It kind of reminds me of the way the Pharisees were always saying to Jesus, “But, but you’re breaking the rules and traditions of our fathers.” And Jesus constantly reminds them that things have changed now, and though the moral law has not been done away with, His redeeming love has changed things.

It is our job to mirror Christ to the world. To live out the Gospel. REDEMPTION. We, of all people, should celebrate the loudest, feast the heartiest, embrace life the fullest and live a redeeming life, bringing everything under the authority of Him who makes all things new.

And for those unfamiliar, Christmas is the Advent season and our joyous anticipation of Christ’s return, which is most certainly a Christian celebration.

“Til He appeared, and the soul felt its worth!”


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Jenny December 11, 2015 - 12:00 pm

I have been praying about this very thing this season. I am on the fence because I have a few reservations about Christmas as a pagan holiday and redeeming it as a Christian one. I can hear Bethel church leaders and other Word-faith religions saying that Christ can redeem pagan things to be used of God, such as pagan rituals. If we practice other pagan rituals but say that we are doing them for Christ’s glory, is that okay? Here I am stuck. I don’t want to straddle the fence but I don’t want to be a fanatic in either direction, either. At this point, I would rather sell all my treasures and just have Christ than take anything the world has to offer, but in terms of a Christian church there are so many blurred lines between paganistic ideas and Biblical ones and is that all acceptable if we do them to the glory of the Lord? These are the things I ponder and pray over these days. Until I get a clear answer from the Lord and I have no doubt that He spoke, I am choosing to refrain. I am so thankful for His gracious patience in my ignorance. I would appreciate further thoughts. Thank you for the article, sister.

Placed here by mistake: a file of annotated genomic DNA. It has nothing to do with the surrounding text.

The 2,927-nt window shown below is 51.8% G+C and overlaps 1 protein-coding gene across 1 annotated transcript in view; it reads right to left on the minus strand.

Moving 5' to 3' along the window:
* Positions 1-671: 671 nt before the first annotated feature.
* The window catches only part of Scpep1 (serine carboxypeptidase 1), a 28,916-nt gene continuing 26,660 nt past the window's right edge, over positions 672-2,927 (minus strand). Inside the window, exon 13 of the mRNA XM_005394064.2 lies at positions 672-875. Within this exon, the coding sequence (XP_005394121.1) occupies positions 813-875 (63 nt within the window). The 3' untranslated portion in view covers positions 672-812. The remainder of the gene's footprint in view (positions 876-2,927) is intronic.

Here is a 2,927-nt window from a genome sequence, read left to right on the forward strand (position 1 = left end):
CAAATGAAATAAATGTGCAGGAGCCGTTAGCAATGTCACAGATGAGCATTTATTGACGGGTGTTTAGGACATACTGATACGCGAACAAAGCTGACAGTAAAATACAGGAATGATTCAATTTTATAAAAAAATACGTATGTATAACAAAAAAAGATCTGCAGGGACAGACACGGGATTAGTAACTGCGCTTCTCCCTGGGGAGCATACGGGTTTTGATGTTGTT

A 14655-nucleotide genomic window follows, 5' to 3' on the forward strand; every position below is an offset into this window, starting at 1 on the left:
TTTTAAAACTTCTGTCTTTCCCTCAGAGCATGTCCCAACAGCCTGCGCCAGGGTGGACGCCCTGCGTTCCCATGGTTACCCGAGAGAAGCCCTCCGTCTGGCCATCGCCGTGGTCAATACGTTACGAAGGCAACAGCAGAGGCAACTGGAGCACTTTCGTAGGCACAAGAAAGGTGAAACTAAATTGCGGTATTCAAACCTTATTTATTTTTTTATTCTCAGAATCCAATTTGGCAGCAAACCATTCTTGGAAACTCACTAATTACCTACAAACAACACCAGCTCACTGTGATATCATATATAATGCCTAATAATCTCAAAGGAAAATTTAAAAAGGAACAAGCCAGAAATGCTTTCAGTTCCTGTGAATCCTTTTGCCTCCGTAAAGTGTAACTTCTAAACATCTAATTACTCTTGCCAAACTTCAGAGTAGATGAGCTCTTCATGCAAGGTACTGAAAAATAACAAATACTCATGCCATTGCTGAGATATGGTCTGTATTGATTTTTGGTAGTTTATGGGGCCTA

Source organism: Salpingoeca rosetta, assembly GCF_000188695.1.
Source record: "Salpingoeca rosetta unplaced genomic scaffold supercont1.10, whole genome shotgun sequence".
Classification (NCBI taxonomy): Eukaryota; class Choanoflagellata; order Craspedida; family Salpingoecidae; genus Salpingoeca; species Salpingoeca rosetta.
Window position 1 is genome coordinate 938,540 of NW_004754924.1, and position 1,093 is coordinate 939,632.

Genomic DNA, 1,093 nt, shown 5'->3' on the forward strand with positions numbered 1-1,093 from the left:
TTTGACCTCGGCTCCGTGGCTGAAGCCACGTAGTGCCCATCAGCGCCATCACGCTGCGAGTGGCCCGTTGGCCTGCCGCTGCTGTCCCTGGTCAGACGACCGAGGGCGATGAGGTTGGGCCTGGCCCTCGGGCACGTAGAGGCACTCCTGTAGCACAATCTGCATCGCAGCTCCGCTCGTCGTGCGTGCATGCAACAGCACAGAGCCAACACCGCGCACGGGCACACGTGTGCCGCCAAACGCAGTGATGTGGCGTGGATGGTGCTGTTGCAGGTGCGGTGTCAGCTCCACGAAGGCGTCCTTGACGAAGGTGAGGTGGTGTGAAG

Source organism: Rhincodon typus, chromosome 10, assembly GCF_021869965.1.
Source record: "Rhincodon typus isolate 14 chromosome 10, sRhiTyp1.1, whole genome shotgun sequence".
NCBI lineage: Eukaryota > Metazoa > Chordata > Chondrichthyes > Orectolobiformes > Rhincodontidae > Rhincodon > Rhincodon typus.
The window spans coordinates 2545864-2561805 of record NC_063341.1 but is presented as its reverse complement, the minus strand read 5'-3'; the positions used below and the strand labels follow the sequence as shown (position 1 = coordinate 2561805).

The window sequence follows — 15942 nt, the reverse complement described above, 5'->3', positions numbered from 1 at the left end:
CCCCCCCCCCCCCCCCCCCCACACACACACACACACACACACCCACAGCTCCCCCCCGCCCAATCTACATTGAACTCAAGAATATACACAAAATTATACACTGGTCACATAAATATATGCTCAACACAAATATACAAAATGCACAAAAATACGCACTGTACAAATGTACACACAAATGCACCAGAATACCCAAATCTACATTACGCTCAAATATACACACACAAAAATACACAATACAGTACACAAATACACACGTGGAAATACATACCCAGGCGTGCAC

Kelly Crawford December 11, 2015 - 12:05 pm


I admire your sincerity and desire for truth. I’ve been there with many issues before. I thought this article provided some good food for thought on the subject: http://redemptionhill.com/why-its-okay-to-celebrate-christmas/